TGVG Blog

Shaggy Giants: Shagbark Hickory

The Great Outdoors | September 10, 2020
shagbark hickory

By Jackie Scharfenberg, Forest Naturalist, Wisconsin Department of Natural Resources
Photo by: Keith Kanoti, Maine Forest Service, USA

Come join me in the woods today as I search for some shaggy giants!

Don’t worry; these giants won’t hurt you! They stand 60 to 80 feet tall and sometimes more than 100 feet when they reach old age. That’s three to five times taller than the average two-story house! They can stretch out their limbs to cover an area of 30 to 50 feet in diameter. It’s a good thing these limbs attach to a wide, strong torso or trunk, supported by a long deep tap root. They grow slowly and can live to more than 350 years old.

The best woods to find these giants possess deep, rich, moist, well-drained soils and are located in the eastern United States and southeast Canada. They cannot not be found in the woods of the far southeastern United States nor the Gulf of Mexico plains.

These giants do not eat but make their food in their own amazing factories attached to their limbs. Each factory consists of a feather-like (pinnately) compound leaf with five to seven leaflets, usually five. The three end leaflets grow much larger than those pairs closer to stem.

I love to search for these giants in spring when their large hairy terminal buds open. The red bud scales peel back exposing the new leaves that look like praying hands before they extend out to capture the sunlight. These shy giants don’t like to show off. After the leaves fully open, they produce inconspicuous green hanging male catkins and small sperate female flowers found in terminal spikes.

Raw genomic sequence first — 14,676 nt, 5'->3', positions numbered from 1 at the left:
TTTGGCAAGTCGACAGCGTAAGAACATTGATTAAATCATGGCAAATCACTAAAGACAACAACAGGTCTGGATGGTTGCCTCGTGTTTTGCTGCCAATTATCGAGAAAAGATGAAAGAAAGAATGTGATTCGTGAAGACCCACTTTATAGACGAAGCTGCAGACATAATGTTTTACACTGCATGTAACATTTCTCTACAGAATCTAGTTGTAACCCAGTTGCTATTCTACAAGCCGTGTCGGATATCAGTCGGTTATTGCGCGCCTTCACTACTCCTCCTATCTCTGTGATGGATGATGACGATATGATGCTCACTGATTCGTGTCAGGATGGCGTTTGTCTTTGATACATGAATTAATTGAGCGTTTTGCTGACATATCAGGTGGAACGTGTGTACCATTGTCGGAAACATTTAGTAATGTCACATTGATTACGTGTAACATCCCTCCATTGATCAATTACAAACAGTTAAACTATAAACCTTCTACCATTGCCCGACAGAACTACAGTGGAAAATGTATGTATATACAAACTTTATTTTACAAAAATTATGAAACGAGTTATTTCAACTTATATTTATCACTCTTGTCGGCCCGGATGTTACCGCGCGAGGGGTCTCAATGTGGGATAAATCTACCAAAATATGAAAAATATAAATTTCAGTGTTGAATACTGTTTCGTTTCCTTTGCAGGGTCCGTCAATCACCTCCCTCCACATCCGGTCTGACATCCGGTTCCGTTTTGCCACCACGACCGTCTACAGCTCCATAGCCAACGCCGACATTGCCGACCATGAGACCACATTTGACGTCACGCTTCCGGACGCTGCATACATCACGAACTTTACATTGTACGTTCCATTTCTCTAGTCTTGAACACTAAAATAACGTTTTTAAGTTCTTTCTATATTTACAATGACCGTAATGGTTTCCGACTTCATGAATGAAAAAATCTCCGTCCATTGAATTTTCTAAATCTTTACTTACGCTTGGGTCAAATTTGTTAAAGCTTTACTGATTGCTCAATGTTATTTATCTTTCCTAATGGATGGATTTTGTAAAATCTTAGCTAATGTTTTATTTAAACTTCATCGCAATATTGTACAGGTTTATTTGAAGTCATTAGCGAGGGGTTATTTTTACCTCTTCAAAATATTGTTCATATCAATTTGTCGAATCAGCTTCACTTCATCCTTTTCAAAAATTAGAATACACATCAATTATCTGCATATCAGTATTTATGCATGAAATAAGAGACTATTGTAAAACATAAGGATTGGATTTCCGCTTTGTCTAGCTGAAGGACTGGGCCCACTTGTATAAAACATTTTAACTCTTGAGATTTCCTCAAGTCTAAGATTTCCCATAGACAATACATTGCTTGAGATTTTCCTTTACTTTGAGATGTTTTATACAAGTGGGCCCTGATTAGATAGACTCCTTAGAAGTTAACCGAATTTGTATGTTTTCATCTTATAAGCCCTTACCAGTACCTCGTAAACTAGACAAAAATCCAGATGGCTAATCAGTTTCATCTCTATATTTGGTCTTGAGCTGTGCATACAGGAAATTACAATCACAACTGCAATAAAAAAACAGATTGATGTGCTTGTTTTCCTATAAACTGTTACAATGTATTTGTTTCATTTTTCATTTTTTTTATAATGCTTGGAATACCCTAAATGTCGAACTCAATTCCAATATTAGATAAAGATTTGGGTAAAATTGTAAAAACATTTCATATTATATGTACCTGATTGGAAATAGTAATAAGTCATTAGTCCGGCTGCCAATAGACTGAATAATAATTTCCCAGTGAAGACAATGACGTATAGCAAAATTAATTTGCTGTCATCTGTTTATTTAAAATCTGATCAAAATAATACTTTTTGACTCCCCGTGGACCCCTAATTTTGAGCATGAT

After the flowers come the seeds. All summer they grow on these giants reaching the size of ping-pong balls. By late summer/early fall, they begin to drop to the ground. Watch out so you don’t get thunked in the head by one. The thick green husk splits into four sections exposing a whitish nut inside that contains high amounts of protein, fats, and carbohydrates. A whole host of critters search out these nuts to devour from black bears, foxes, squirrels and mice to wood ducks, wild turkeys, crows, and red-bellied woodpeckers. Humans also like to eat the sweet tasting nut meat.

It takes these giants 10 years to produce nuts, and 40 years to generate large quantities of nuts. They yield a good crop every one to five years in an unpredictable cycle. These two facts make them unsuitable for commercial crop production.

Their trunks consist of tough, heavy, hard, resilient wood, which is good for making things like furniture, flooring, tool handles, dowels, ladders and drumsticks. In the past folks crafted wagon and carriage wheels from this wood. The close-grained heartwood is reddish brown while the sapwood is nearly white. The wood makes excellent fuel wood and imparts a wonderful smoky flavor to foods.

Ah, I found my shaggy giant with its gray, peeling, curving bark. Please meet the shagbark hickory (Carya ovata), one of my favorite trees found in a hardwood forest.

TGVG
Responsive Menu Pro Image Responsive Menu Clicked Image